TORONTO -- The Blue Jays hope that starting next week, their road to the World Series winds through Toronto, Houston and a couple of other cities. Their road to the postseason, though, tore straight through Boston without a speed limit.
The Blue Jays completed their sweep of the Red Sox with a 6-3 win Sunday at Rogers Centre in their final home game of the season, but this division rivalry has been a year-long beatdown.
Toronto finished its season series with a 16-3 record against Boston, the most wins it has had against one opponent in a single season in club history. The Blue Jays outscored the Red Sox, 125-55, highlighted by their historic 28-5 win back on July 22, and out-hit them, 218-155. That’s the most hits the Blue Jays have recorded against one team in a single season.
Even if you made that record 12-7 against the Red Sox -- which the Blue Jays would be thrilled with most seasons -- this Wild Card race would look completely different. This series’ games have defined Toronto’s season.
Standings update: 90-69 (first AL Wild Card spot)
Games remaining: 3 (vs. Orioles)
AL Wild Card: The win moves the Blue Jays to 2 1/2 games up on the Mariners, who lost to the A's on Sunday, and four games ahead of the Rays, who lost to the Astros on Sunday.
Seeding battle: Toronto would lose the tiebreaker against both the Rays, who beat the Blue Jays, 10-9, in the season series, and the Mariners, who beat them, 5-2.
“I think our game plan against their really tough hitters has been great, and we’ve taken care of the baseball,” said manager John Schneider. “I think back to [Matt] Chapman’s play at Fenway, the backhanded flip double play. We’ve made some really good plays, like [Raimel] Tapia’s inside-the-park grand slam. Things have just been falling our way against a really good team. It’s also what our offense is capable of doing.”
Toronto’s only scare this weekend came after the third inning Sunday, when starter Kevin Gausman exited with a cut near the fingernail on his right middle finger, but the veteran is experienced in dealing with those cuts and blisters and expects to be just fine for the Wild Card Series. It’s a major relief for Toronto, given Gausman’s dominant potential with that devastating splitter.
“If this was a playoff game or if it was earlier in the year where the circumstances were a little different, he would have kept going,” Schneider said, “but we were just trying to play it a little bit safe.”
Gausman watched on as the Blue Jays’ bullpen covered six innings with ease, yet another encouraging arrow pointing towards the postseason for this club. Toronto celebrated its postseason clinch earlier this week, but to a man, their focus lies well beyond punching a ticket.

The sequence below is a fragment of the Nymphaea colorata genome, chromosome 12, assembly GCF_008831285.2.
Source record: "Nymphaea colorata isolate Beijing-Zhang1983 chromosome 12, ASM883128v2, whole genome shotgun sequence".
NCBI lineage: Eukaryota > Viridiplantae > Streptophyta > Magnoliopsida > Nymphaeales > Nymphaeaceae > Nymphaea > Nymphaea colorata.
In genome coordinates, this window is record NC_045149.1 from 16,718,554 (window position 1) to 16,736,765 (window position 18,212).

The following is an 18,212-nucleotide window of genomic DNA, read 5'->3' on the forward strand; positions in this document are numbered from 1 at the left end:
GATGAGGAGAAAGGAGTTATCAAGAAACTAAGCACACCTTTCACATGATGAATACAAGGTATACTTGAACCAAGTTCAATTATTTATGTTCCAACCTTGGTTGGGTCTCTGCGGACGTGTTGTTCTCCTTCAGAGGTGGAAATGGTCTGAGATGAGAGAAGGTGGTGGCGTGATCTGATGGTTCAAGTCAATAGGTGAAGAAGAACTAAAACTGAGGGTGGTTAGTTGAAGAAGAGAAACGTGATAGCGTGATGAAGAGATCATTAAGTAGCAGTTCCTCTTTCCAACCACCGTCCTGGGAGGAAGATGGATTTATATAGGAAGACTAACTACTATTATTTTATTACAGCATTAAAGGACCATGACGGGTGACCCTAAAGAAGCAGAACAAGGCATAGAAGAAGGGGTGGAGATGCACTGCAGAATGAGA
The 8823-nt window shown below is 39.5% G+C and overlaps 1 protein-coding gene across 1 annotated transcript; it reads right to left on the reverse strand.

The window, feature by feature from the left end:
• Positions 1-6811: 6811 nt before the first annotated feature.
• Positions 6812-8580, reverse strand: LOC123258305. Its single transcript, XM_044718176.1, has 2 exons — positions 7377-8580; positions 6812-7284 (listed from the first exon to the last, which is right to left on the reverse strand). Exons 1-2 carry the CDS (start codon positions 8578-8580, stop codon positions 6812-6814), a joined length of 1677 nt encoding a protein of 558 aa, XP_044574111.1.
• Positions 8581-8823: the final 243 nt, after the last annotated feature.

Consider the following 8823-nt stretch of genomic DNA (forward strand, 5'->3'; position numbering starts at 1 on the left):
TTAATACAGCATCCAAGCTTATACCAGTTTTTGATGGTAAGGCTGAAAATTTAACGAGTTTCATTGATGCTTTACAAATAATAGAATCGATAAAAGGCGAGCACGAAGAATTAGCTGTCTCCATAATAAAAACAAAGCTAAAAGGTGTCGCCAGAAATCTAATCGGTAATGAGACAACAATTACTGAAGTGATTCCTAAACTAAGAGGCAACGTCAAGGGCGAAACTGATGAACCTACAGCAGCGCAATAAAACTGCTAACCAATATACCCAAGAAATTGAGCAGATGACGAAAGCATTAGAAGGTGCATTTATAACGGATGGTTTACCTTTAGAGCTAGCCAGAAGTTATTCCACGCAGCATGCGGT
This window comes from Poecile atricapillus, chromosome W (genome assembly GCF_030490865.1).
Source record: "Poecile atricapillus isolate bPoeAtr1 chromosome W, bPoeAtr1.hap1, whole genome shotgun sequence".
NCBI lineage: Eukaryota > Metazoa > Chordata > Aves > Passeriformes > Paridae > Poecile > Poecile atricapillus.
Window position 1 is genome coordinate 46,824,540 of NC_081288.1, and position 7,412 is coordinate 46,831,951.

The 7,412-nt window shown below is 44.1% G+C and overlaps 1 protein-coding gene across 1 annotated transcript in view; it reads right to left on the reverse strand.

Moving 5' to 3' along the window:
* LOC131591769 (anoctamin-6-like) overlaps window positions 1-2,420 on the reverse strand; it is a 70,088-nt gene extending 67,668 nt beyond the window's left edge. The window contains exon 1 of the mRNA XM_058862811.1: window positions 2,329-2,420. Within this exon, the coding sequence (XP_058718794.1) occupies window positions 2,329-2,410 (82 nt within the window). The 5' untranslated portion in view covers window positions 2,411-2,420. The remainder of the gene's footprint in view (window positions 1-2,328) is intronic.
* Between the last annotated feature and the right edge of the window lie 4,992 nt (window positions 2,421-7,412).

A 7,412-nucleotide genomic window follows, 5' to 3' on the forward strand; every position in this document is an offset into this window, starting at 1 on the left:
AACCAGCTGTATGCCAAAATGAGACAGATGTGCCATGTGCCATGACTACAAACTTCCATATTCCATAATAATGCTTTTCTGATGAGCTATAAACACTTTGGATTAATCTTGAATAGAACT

“I want to get to the World Series. I want to get to the big series,” Gausman said. “That’s what our goal is. Obviously, we know there are series before that, but that’s our goal and it’s been our goal since Day 1. We’re playing a really good brand of baseball right now. All we have to do is keep it going.”
Both Gausman and Schneider spoke of a lineup that’s clicking at the right time. Winning the World Series is about being baseball’s best team at a very specific time on the calendar, and if the Blue Jays can peak over the next few weeks, their peak can match any club in baseball.
Whit Merrifield is one of those peaking, stepping back into an everyday role and shining. The second baseman went 3-for-4 with a home run and a double Sunday, and after enjoying his first champagne celebration, he sees a clubhouse wanting more.
“Guys are hungry. They’re hungry not just to get to the playoffs, but to make a run,” Merrifield said. “We have the guys to do it, and we have the talent to do it. It’s just a matter of getting hot at the right time and putting things together. We have to be sound in all facets of the game when Friday comes.”
The Blue Jays will close their season in Baltimore this week with a three-game series that opens with José Berríos and Mitch White on the mound. In a perfect world, the team is able to clinch home-field advantage ahead of Wednesday, allowing them to turn to Yusei Kikuchi and give some valuable rest to their regulars.
The Blue Jays would love another series against the Red Sox, but it’s these games that have set them up for whatever it is that comes next.